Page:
Downtown Yellownife’s 50 Street is in for a makeover this spring — a welcome change for at least one area property owner who says she’s been waiting on the upgrade for nearly a decade.
“…for them to actually pave this, and redo it, and not just patch it, I’m absolutely in favor of that,” said April Desjarlais, the owner of the Finn Hansen Building since 2013.
April Desjarlais has owned the Finn Hansen Building on 50 street since 2013.
The street is included in the city’s 2022 paving plan.
“One of the reasons I was so attracted to buying this building is because there was a lot of talk back then on beautification at 50 St,” Desjarlais said. “Of course, it’s certainly a historical street, it’s got a lot of history in the downtown core of Yellowknife.”
“I thought; ‘Oh, this will be exciting to be a part of something’,” she said.
As of right now, the street is only set to receive paving (and patch work as well). However, according to the purpose of the paving program in The City’s 2022 Capitol Projects, the City will set out to “repair or replace asphalt, concrete and other appurtenances on city streets as required, including storm water infrastructure.”
“This project also installs concrete, asphalt and landscaping (if specified) on newly developed streets in the city.”
Going back through the City’s Capitol Projects, the reconstruction/beautification of 50 St is an item that has been on the City’s Capitol Projects list dating back to 2014.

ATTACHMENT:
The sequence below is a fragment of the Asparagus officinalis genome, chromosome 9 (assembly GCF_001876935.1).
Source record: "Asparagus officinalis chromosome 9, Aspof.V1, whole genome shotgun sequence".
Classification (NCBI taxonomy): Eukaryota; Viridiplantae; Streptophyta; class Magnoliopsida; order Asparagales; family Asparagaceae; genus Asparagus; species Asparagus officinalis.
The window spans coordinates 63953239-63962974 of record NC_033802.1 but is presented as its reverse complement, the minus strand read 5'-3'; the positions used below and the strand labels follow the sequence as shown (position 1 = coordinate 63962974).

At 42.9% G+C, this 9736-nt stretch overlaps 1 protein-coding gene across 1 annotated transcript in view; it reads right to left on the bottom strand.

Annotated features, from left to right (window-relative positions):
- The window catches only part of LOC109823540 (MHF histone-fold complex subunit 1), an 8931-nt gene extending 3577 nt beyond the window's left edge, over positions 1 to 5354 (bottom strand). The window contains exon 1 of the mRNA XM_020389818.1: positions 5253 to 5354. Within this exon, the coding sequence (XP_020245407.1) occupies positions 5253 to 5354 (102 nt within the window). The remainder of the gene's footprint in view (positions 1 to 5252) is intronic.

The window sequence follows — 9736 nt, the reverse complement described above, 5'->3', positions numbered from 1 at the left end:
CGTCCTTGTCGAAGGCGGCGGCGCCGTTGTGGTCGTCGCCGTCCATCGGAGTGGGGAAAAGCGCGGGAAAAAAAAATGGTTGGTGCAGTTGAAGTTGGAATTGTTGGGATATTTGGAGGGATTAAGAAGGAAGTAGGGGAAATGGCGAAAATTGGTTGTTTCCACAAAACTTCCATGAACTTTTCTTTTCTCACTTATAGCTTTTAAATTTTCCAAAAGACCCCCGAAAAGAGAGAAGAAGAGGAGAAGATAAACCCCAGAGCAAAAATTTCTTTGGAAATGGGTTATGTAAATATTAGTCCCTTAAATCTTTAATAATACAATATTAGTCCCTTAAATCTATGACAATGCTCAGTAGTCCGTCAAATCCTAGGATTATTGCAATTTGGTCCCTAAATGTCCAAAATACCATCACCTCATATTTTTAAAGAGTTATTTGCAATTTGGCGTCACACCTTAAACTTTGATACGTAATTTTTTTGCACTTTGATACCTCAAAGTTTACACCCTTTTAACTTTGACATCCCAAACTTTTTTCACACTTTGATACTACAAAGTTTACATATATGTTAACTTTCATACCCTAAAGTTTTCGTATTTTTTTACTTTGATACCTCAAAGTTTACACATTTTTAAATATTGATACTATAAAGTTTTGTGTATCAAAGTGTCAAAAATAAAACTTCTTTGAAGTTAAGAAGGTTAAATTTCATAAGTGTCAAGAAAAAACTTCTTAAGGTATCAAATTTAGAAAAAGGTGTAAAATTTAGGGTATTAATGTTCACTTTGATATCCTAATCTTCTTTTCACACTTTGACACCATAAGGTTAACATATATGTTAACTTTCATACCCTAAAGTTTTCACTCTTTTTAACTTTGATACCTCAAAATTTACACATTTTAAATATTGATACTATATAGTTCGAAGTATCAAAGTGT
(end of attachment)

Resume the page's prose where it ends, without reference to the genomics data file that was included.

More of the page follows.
According to Desjarlais, the city during that time had engaged with a number of engineers and urban planners from the southern region of the country.
“They came in with all these amazing engineering drawings of how they were going to beautify (it),” she said. “Then, of course, that all got axed and we were sort of left with sidewalks that are completely not safe. Every year they’re being patched.”
Desjarlais also mentioned she’s received a few fines for the poor quality of the sidewalks in front of her building.
“When we do the snow clearing our contractor can’t get to the base of the sidewalk,” she explained. “It’s just not possible because it’s just been patched so many times, year after year. It’s not safe.”
So far, property owners on the street say they have yet to hear from the city on the project.
In 2021 street work started at the end of May and the city notified property owners by letter two weeks prior.
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Desjarlias said she’s looking forward to connecting with the city over curbside upgrades.
“There’s a lot of things that I’d like to do as well,” she said. “Ensuring that our entrances meet up properly with the sidewalks there, have a proper safe standard.”
“We have tenants in the building who have their own clients as well, that visit the building on a regular, daily basis,” she continued. “So it will be really important for the city to communicate what they plan on doing because it certainly will be a disruption for the housing authority who do have a number of clients that visit our building.”